“Volatility comes from doubts whether the 50 basis-point hike can be enough to curb inflation,” said Lee Han-Young, chief fund manager at DS Asset Management, a Seoul-based hedge fund. For market volatility to ease, CPI or other inflation-related data needs to peak or slow down, he said. “Before that, volatility seems inevitable.” Stock indexes in Hong Kong and mainland China were the worst performers in the region after the Politburo’s supreme Standing Committee reaffirmed its support for a lockdown-dependent approach on Thursday. Still, declines in Asia were less than the rout in U.S. shares, with generally smaller-sized market reactions to the Fed’s policy statement Wednesday. China’s economic slowdown and regulation of its tech industry are also playing on investors’ minds, with the Hang Seng Tech Index sliding amid a lack of concrete steps to support the industry. Overall, tech and financial stocks were among the biggest drags on the MSCI Asia Pacific Index. The measure is on track to fall about 2.6% this week, the largest weekly slide since mid-March. Bucking the regional trend, Japanese equities rose after a three-day holiday.
India’s benchmark stocks index registered its worst weekly decline in more than five months as growing concerns over higher borrowing costs to curb inflation dented risk sentiment. The S&P BSE Sensex declined 1.6% to 54,835.58 in Mumbai on Friday, taking its loss this week to 3.9%, the biggest five-day drop since the period ended Nov. 26. The NSE Nifty 50 Index slipped 1.6% to 16,411.25. HDFC Bank Ltd. fell 2.6% and was the biggest drag on the Sensex, which had 24 of the 30 member stocks trading lower. All but two of 19 sectoral sub-indexes compiled by BSE Ltd. fell, led by a gauge of realty companies. The Reserve Bank of India raised its policy rate by 40 basis points in an out-of-cycle move this week after keeping it at a record-low level of 4% for the past two years. “This suggests that the scales of growth versus inflation is tilted towards inflation and can be leading indicator of further rate hikes in FY23,” Shibani Kurian, head of equity research at Kotak Mahindra Asset Management Co. wrote in a note. She expects market participants to focus on earnings and commentary on demand and margins from companies. The U.S. Federal Reserve and Bank of England also raised rates to tackle rising inflation. In earnings, of the 24 Nifty 50 firms that have announced results so far, 17 either met or exceeded analysts’ estimates, while seven missed forecasts. Reliance Industries Ltd., the nation’s largest company, is scheduled to announce its results Friday.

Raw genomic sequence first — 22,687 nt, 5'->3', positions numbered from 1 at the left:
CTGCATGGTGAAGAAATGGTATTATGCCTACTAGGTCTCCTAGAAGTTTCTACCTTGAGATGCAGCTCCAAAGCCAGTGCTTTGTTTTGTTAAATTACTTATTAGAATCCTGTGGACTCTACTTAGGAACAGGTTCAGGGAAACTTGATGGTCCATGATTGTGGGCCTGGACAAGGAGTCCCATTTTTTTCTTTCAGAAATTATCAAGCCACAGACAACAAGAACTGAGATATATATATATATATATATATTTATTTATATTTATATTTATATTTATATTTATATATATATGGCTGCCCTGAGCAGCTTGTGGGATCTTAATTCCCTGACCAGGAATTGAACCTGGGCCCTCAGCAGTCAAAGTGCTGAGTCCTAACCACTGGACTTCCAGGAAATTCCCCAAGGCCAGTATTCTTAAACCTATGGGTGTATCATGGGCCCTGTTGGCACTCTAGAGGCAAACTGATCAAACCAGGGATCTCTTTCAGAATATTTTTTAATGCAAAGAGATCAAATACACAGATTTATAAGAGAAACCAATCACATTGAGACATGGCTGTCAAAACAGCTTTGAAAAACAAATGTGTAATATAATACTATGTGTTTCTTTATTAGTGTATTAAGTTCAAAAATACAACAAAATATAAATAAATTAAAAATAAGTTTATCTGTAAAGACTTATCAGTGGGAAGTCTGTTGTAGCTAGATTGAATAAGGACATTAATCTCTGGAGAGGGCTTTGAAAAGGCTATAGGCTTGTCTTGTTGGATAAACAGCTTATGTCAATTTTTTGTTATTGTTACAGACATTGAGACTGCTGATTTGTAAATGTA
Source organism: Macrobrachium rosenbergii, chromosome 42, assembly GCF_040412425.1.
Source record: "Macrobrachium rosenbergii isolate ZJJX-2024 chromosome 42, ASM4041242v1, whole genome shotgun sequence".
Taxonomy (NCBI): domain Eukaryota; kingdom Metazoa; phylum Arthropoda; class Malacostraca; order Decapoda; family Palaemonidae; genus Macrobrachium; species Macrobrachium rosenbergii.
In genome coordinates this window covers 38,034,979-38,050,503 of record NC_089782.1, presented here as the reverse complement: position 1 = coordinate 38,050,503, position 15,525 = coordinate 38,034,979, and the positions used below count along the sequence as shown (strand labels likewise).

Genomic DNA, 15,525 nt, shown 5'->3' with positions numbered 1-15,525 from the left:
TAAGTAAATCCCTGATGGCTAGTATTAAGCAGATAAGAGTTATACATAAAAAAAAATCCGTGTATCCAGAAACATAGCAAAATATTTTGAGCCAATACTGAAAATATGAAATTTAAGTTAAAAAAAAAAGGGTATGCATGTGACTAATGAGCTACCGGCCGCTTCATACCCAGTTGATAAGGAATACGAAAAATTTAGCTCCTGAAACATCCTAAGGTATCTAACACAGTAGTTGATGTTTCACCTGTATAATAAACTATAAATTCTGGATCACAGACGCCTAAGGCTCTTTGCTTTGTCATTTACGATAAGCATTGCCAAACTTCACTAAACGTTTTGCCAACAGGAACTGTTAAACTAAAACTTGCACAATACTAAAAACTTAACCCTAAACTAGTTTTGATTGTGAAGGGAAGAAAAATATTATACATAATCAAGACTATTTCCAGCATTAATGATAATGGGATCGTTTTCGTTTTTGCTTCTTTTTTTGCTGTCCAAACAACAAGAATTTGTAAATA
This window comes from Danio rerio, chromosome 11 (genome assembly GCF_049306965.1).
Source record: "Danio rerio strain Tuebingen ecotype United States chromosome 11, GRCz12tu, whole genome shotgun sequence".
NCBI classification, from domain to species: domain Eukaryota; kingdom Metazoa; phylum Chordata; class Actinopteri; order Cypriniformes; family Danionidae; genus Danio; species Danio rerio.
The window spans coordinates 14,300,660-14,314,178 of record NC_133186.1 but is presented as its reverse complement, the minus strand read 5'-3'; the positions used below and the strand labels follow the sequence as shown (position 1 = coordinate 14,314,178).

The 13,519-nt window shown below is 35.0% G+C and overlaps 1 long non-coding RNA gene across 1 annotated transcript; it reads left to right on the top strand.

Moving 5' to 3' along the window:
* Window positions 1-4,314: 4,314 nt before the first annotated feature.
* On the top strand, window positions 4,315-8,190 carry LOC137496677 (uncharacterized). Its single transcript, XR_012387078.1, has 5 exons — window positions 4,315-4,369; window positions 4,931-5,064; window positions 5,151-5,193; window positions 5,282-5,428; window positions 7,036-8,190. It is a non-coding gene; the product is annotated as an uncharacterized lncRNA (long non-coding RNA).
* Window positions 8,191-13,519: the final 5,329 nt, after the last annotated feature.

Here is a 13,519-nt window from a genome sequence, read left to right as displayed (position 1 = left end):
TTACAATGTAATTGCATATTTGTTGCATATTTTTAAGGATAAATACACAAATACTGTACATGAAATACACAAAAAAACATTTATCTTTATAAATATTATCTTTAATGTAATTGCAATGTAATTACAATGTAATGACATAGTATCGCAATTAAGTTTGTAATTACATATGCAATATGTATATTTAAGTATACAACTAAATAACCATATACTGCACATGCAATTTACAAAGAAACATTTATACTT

In rates, Treasuries extended Thursday’s bear-steepening move, with yields cheaper by 2bp to 4bp across the curve, amid bigger losses for German bonds after ECB’s Villeroy said above-zero rates are “reasonable” by year-end, and that there are signs inflation expectations are less anchored. US 10-year yields around 3.09%, cheaper by ~3bp on the day with 2s10s steeper by ~2.5bp; front-end yields outperform, higher by ~2bp at around 2.72%. Dollar issuance slate empty so far and expected to be muted because of jobs report; four names priced $7.6b Thursday taking weekly total above $16b, shy of $20b-$25b expected range. Peripheral spreads eventually tighten slightly to core after 10y BTP/Bund briefly widening through 200bps
In FX, a gauge of the dollar’s strength was little changed as traders awaited a U.S. jobs report on Friday. Bloomberg Dollar Spot Index gained 0.2% as traders awaited the U.S. jobs report due on Friday. Ten-year Treasury yields rose 2 basis points to 3.05%. The yen underperformed most G-10 currencies as Japan’s markets reopened following a three-day holiday. Leveraged funds initiated long dollar-yen positions heading into U.S. payrolls data, according to an Asia-based FX trader
Long gamma exposure in the major currencies meets a fresh round of demand following the Bank of England’s policy decision, which is contributing to continued erratic moves in the options space into the U.S. report. Real money and hedge funds both net USD buyers, according to three Europe-based traders, with demand for USD calls in the likes of EUR, AUD and MXN.
In commodities, WTI trades within Thursday’s range, adding 1.6% to trade near $110. Spot gold rises roughly $5 to trade above $1,880/oz. Most base metals trade in the red. Bitcoin continues to slide, and was last trading below $36,000, after cracking to key support levels yesterday.